Why are Celestial Objects Spherical (and Others Are Not)?

BIS Space: SphereImage credit: NASA/Apollo 17 crew; taken by either Harrison Schmitt or Ron Evans [Public domain]

It’s mostly because of their size

The most massive objects in the universe have a spherical shape. Smaller objects can have almost any shape, but as their mass increases, so does their gravitational field. They eventually collapse until gravity and the pressure gradient counterbalance each other. This is hydrostatic balance. The sphere is the form where all matter can be as close to the centre as possible. This is the shape adopted by all bodies that have an important gravity.


BIS Space: Sphere

This collage is composed of Chandra images made over a span of several months (ordered left to right, except for the close-up). They provide a dramatic look at the activity generated by the pulsar (white dot near the centre of the images) in the Crab Nebula. The inner X-ray ring is thought to be a shock wave that marks the boundary between the surrounding nebula and the flow of matter and antimatter particles from the pulsar. Energetic shocked particles move outward to brighten the outer ring and produce an extended X-ray glow. The jets perpendicular to the ring are due to matter and antimatter particles spewing out from the poles of the pulsar.

Image by NASA / CXC / ASU / J. Hester et al.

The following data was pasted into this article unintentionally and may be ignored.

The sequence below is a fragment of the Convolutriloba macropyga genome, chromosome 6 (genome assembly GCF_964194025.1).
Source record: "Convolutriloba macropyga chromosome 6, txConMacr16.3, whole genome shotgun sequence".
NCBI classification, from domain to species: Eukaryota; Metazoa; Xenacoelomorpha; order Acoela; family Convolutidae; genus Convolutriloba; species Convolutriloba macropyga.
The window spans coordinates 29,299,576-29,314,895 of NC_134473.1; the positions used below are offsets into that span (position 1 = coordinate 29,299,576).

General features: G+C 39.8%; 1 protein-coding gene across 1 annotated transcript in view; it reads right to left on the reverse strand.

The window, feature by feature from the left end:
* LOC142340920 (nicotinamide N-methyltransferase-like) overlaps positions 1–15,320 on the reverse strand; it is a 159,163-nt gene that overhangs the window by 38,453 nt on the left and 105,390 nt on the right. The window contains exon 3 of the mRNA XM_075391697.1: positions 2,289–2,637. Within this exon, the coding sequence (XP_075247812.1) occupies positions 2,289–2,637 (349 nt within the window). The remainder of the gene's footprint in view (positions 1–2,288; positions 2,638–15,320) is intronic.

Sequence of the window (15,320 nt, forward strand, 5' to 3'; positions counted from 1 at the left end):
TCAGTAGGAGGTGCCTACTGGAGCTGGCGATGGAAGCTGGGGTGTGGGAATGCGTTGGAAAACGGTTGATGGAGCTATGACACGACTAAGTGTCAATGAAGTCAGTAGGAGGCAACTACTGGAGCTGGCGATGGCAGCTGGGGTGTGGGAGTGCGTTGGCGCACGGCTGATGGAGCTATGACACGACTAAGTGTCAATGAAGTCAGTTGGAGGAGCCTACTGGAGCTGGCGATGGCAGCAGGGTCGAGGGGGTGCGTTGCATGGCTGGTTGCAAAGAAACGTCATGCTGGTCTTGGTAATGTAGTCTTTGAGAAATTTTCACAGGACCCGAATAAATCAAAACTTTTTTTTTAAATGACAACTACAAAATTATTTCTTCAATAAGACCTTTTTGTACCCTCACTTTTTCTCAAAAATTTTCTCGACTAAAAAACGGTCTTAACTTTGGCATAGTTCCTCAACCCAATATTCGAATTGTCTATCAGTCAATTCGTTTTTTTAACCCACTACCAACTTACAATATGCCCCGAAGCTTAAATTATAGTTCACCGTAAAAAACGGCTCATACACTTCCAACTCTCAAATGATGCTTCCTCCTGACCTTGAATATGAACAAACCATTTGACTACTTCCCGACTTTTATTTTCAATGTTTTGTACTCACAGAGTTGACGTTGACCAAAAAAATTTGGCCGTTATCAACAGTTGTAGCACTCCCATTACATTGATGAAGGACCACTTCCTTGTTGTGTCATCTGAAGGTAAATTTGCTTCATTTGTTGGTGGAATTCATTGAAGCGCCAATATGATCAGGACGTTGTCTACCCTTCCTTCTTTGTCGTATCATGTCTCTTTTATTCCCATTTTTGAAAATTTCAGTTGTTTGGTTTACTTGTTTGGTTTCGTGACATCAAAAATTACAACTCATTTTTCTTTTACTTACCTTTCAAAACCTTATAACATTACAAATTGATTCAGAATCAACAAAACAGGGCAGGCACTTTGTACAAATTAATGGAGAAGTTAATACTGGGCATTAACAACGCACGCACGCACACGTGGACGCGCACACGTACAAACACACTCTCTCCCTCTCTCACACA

Small dense objects can also be spherical

There is no limit for an object to be spherical. It depends on its size, on its mass and on its rotation speed. We generally observe this phenomenon on bodies more than 1000 kilometres in diameter, with many exceptions. Neutron stars can be spherical whereas they are only a few tens of kilometres in diameter. Their density and their phenomenal gravity do not generate irregularities.


The large spherical planets have a bead at the equator

BIS Space: Sphere













Image credit: A. Feild (Space Telescope Science Institute) [Public domain]

Planets and other large celestial bodies are not quite spherical, because of their rotation. They are a little more swollen at their equator. We observe this phenomenon on Earth, but it is even more apparent on the gas giants. Saturn, in particular, has an equatorial diameter 10% larger than its polar diameter. The most extreme case we know is Haumea. This dwarf planet is rotating so fast that it is twice as wide as it is high.

A flat planet?

However, a body breaks up beyond a limit. In theory, a very fast rotating planet made up of uranium could have an equatorial diameter five times larger than its polar diameter. If such an object exists, it is probably the closest thing to a flat planet in the universe.


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